So far I've composed two different versions of the theme music: a basic boppy version for the introductory level, and a sinister surf-rock rendition of the same theme for the Halloween level-- as well as brief music buttons to acknowledge the approach of an enemy and the "game over" screen. The relationship seems like a really good fit so far-- I'm finding it easy to get inside these folks' heads and score the goofy sense of fun they're looking for.

Sound effects have been enjoyable to put together too. Plenty of impacts, plus I've found use for birdsong recordings I made on Wisconsin's Crex Meadows nature preserve last summer. I've also been acting as voice talent (heavily manipulated in post) to give the player's enemies a little personality.

Really exciting to see it take shape!

Mike Hallenbeck home page

Sunday, November 25, 2012

Iron Sky

I got sick this past Thanksgiving weekend, which, while not so great in the productivity department, definitely upped productivity in the movie watching department.

On the recommendation of my wife, the household's resident documentary expert, I watched Indie Game: The Movie, which I quite enjoyed. But the treat I'd been waiting on was the the disc recently arrived from Netflix-- which, if not for my compulsory leisure status this weekend, I just plain wouldn't have had time to watch. And that would be Iron Sky.

 I first saw the teaser trailer for this movie at CONvergence a couple years ago, and I was pretty much knocked out by the silliness of its awesomeness. Conspiracy theories involving the moon have always been among my favorites (though there's no beating "Paul McCartney is dead"), and the idea that the Nazis escaped in the confusion ending WWII, absconded with their nascent anti-gravity technology, and set up a secret base on Earth's moon, biding their time till they return to invade again is simply a brilliant one. Love it!

(One time my wife and I told her grandfather, a World War II vet, that some people thought the Nazis had escaped and were living on the moon. He grinned and said "Well, good. Let 'em stay there.")

Anyway, "Iron Sky" takes this notion and pushes it pretty much as far as it can go. Not only do the Nazis have an awesome moon base, but an ornate swastika-shaped moon base at that. Their technology has that secret-tech steam-punk retro-advancement thing going on: they've developed Hindenburg-esque super-weapons named after operas in Wagner's ring cycle, and even by the year 2018 one of their computers fill up an entire room. They're shown up by a captured American astronaut's cell phone, which turns out to pack the power they need to operate one of their super weapons. There's lots of humor involving propaganda, motivational music and what have you.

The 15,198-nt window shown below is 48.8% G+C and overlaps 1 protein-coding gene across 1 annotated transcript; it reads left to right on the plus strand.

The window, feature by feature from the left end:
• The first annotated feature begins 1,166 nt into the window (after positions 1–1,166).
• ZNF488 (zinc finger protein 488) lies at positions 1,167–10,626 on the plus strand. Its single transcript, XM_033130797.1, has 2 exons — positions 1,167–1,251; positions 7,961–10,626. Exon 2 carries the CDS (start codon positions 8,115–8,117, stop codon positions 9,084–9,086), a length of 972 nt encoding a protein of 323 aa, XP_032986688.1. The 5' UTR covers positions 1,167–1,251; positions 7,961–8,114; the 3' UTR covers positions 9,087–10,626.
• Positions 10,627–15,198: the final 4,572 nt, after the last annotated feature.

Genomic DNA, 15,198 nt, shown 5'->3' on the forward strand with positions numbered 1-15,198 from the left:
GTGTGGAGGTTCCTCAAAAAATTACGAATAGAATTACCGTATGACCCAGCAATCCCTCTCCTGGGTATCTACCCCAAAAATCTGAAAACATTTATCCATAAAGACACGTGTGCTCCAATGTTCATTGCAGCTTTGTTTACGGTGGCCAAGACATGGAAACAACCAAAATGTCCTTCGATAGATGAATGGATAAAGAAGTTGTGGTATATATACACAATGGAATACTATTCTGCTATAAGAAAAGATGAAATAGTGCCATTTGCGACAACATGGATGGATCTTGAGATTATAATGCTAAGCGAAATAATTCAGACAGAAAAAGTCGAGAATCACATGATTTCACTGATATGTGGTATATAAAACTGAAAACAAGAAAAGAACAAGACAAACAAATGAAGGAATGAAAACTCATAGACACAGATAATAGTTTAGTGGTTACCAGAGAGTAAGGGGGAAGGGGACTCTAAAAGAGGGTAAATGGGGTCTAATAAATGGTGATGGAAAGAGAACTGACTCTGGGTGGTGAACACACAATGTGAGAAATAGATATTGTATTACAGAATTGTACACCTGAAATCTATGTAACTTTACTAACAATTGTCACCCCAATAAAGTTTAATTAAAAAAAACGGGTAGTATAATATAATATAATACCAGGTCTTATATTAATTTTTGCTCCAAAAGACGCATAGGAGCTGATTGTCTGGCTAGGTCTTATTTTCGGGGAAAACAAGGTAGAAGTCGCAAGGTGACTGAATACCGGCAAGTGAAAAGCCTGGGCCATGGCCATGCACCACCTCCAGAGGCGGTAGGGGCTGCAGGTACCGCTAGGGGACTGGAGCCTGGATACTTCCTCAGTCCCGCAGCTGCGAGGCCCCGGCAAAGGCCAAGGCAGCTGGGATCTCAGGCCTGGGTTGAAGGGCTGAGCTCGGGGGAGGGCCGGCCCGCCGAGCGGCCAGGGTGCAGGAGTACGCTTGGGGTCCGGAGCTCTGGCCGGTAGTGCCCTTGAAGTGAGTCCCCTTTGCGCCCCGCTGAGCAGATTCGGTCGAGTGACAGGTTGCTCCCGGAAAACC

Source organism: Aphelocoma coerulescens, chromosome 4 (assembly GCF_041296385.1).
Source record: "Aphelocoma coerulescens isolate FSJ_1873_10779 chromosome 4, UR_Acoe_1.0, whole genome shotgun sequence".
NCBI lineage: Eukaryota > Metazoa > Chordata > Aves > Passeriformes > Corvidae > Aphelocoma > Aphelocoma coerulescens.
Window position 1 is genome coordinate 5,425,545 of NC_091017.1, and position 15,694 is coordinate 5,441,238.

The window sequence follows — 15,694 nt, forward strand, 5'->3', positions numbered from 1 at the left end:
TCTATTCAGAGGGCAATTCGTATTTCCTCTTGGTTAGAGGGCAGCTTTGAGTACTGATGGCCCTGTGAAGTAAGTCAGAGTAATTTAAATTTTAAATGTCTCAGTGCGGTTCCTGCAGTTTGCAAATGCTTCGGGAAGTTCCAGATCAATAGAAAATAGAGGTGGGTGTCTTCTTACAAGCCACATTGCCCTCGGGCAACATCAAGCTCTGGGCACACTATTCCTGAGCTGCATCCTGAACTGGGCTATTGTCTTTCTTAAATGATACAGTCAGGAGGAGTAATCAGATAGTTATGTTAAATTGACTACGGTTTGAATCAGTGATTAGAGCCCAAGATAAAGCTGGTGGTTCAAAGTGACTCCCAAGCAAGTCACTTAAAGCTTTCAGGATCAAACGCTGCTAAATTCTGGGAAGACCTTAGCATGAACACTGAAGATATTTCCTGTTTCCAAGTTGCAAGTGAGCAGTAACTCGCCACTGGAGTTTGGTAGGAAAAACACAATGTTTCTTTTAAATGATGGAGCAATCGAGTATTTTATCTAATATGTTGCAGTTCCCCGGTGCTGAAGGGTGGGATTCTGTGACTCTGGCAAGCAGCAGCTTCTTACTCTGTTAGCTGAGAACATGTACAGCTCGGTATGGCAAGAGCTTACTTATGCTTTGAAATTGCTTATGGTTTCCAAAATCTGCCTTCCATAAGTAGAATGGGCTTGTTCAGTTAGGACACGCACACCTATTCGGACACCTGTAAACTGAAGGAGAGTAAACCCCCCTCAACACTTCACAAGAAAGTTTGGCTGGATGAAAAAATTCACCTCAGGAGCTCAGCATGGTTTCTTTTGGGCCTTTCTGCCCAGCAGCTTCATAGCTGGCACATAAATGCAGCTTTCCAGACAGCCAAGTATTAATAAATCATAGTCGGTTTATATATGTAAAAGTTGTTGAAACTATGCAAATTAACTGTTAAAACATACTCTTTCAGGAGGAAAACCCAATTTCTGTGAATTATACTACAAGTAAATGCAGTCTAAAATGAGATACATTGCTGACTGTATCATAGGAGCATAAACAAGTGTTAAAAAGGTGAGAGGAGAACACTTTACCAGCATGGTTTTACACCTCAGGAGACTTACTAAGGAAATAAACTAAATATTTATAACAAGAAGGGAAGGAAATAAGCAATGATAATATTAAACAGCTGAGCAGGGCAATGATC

So far so good. But the plot takes a weary turn when a Nazi away team is suddenly plunged into contemporary Earth life (near-future, anyway-- Sarah Palin has apparently become President), and things get tiresome in the way those scenarios almost always do. "Brother from Another Planet" it ain't.

Speaking of which... the real weakness of this movie, I'd say, arises from the fact that the film doesn't satirize Nazi racial attitudes with the same light touch as it does other aspects of Naziism. While its heart appears to be in the right place, the film's engagement of ethnicity comes off a little sideways. The captured American astronaut, who happens to be black, receives a skin treatment that disguises him as a Caucasian for the purposes of the away team's mission. Interesting choice, there... I'm on board for that.

But the scene in which the team encounters a group of African-American men playing basketball is kind of painful to watch. When antagonized, these men drop what they're doing and, to a man, pull out heavy duty handguns and immediately begin shooting. Oh, and by the way, this is apparently supposed to be for comic effect. One more movie where the only inner city black men we get to meet are cold blooded killers. It's kind of like you're suddenly in the middle of an 80s studio comedy. And this from Euopean filmmakers, who otherwise appear to be of progressive sentiment. Sigh.

I'm not trying to make a mountain out of a molehill here, but the film does foreground ethnicity, so it seems worth a mention. "Iron Sky" is certainly a lot of fun-- there's a lot I haven't mentioned, like Laibach's score borrowing liberally from Wagner. Could have been better though. That's all I'm saying.

Monday, October 8, 2012

Instant Artist Statement Generator

This is brilliant...

"Do you hate having to write your own artist statement? Generate your own artist statement for free, and if you don't like it, generate another one. Feel free to use the statements with funding applications, exhibitions, curriculum vitae, websites..."

Many thanks to John Kannenberg for hipping me to this.

Friday, October 5, 2012

Good times

Great recording session with my friend Dylan Fresco last night. Afterward he told me a story about how he used to work at FAO Schwartz in New York City, during which time he sold Sigourney Weaver a six hundred dollar stuffed penguin.

Good times.

Wednesday, October 3, 2012


I've been meaning to post something about this for a while-- one of the most compelling events I've attended recently was the brilliantly titled Minnanimate, a showcase of animated films (several shorts and one feature, the premiere of organizer John Akre's "Walker/ Driver") all made by Minnesota-based animators.

Pretty much everything was enjoyable one way or another. A couple of pieces really stood out for me though:

"Stay Home" by Caleb Wood